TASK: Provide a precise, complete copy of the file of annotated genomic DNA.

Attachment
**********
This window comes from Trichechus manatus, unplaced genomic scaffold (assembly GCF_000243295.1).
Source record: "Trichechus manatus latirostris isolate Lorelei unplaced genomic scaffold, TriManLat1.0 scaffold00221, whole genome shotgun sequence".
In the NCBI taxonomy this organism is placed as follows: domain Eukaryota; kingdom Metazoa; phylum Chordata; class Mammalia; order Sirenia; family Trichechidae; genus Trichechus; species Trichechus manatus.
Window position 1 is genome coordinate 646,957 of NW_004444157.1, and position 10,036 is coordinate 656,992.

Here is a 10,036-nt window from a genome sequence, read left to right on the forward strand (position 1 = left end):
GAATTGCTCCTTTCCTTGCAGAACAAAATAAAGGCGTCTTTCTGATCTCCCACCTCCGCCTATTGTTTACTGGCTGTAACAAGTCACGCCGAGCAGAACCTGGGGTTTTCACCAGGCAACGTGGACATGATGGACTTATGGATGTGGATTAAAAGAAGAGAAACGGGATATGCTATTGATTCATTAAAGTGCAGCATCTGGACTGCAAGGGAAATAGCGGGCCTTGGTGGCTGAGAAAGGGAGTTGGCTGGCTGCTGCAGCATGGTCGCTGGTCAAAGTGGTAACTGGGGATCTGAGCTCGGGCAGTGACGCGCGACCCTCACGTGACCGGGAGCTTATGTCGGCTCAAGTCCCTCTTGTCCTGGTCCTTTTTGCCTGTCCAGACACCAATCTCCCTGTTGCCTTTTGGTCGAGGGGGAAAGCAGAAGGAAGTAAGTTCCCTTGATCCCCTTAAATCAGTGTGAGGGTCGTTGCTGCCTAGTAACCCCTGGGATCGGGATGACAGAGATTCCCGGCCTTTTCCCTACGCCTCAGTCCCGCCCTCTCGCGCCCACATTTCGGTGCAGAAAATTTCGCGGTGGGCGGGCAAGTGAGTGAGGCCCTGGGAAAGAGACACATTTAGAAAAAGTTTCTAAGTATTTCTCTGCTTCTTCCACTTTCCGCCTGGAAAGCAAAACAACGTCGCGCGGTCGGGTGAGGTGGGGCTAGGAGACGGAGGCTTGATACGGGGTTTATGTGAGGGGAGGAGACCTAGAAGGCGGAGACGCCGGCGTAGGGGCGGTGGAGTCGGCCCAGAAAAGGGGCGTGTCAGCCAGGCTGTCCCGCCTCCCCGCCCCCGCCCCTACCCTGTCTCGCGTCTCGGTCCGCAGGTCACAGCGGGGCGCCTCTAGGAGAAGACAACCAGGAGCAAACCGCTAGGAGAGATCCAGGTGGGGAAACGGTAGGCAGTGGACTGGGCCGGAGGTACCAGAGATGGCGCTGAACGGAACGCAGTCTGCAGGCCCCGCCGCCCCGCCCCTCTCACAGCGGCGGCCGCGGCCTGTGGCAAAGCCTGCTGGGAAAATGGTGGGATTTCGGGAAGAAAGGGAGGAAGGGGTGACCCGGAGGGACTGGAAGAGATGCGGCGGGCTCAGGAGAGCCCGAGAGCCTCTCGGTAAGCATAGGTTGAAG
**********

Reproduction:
This window comes from Trichechus manatus, unplaced genomic scaffold (assembly GCF_000243295.1).
Source record: "Trichechus manatus latirostris isolate Lorelei unplaced genomic scaffold, TriManLat1.0 scaffold00221, whole genome shotgun sequence".
In the NCBI taxonomy this organism is placed as follows: domain Eukaryota; kingdom Metazoa; phylum Chordata; class Mammalia; order Sirenia; family Trichechidae; genus Trichechus; species Trichechus manatus.
Window position 1 is genome coordinate 646,957 of NW_004444157.1, and position 10,036 is coordinate 656,992.

Here is a 10,036-nt window from a genome sequence, read left to right on the forward strand (position 1 = left end):
GAATTGCTCCTTTCCTTGCAGAACAAAATAAAGGCGTCTTTCTGATCTCCCACCTCCGCCTATTGTTTACTGGCTGTAACAAGTCACGCCGAGCAGAACCTGGGGTTTTCACCAGGCAACGTGGACATGATGGACTTATGGATGTGGATTAAAAGAAGAGAAACGGGATATGCTATTGATTCATTAAAGTGCAGCATCTGGACTGCAAGGGAAATAGCGGGCCTTGGTGGCTGAGAAAGGGAGTTGGCTGGCTGCTGCAGCATGGTCGCTGGTCAAAGTGGTAACTGGGGATCTGAGCTCGGGCAGTGACGCGCGACCCTCACGTGACCGGGAGCTTATGTCGGCTCAAGTCCCTCTTGTCCTGGTCCTTTTTGCCTGTCCAGACACCAATCTCCCTGTTGCCTTTTGGTCGAGGGGGAAAGCAGAAGGAAGTAAGTTCCCTTGATCCCCTTAAATCAGTGTGAGGGTCGTTGCTGCCTAGTAACCCCTGGGATCGGGATGACAGAGATTCCCGGCCTTTTCCCTACGCCTCAGTCCCGCCCTCTCGCGCCCACATTTCGGTGCAGAAAATTTCGCGGTGGGCGGGCAAGTGAGTGAGGCCCTGGGAAAGAGACACATTTAGAAAAAGTTTCTAAGTATTTCTCTGCTTCTTCCACTTTCCGCCTGGAAAGCAAAACAACGTCGCGCGGTCGGGTGAGGTGGGGCTAGGAGACGGAGGCTTGATACGGGGTTTATGTGAGGGGAGGAGACCTAGAAGGCGGAGACGCCGGCGTAGGGGCGGTGGAGTCGGCCCAGAAAAGGGGCGTGTCAGCCAGGCTGTCCCGCCTCCCCGCCCCCGCCCCTACCCTGTCTCGCGTCTCGGTCCGCAGGTCACAGCGGGGCGCCTCTAGGAGAAGACAACCAGGAGCAAACCGCTAGGAGAGATCCAGGTGGGGAAACGGTAGGCAGTGGACTGGGCCGGAGGTACCAGAGATGGCGCTGAACGGAACGCAGTCTGCAGGCCCCGCCGCCCCGCCCCTCTCACAGCGGCGGCCGCGGCCTGTGGCAAAGCCTGCTGGGAAAATGGTGGGATTTCGGGAAGAAAGGGAGGAAGGGGTGACCCGGAGGGACTGGAAGAGATGCGGCGGGCTCAGGAGAGCCCGAGAGCCTCTCGGTAAGCATAGGTTGAAG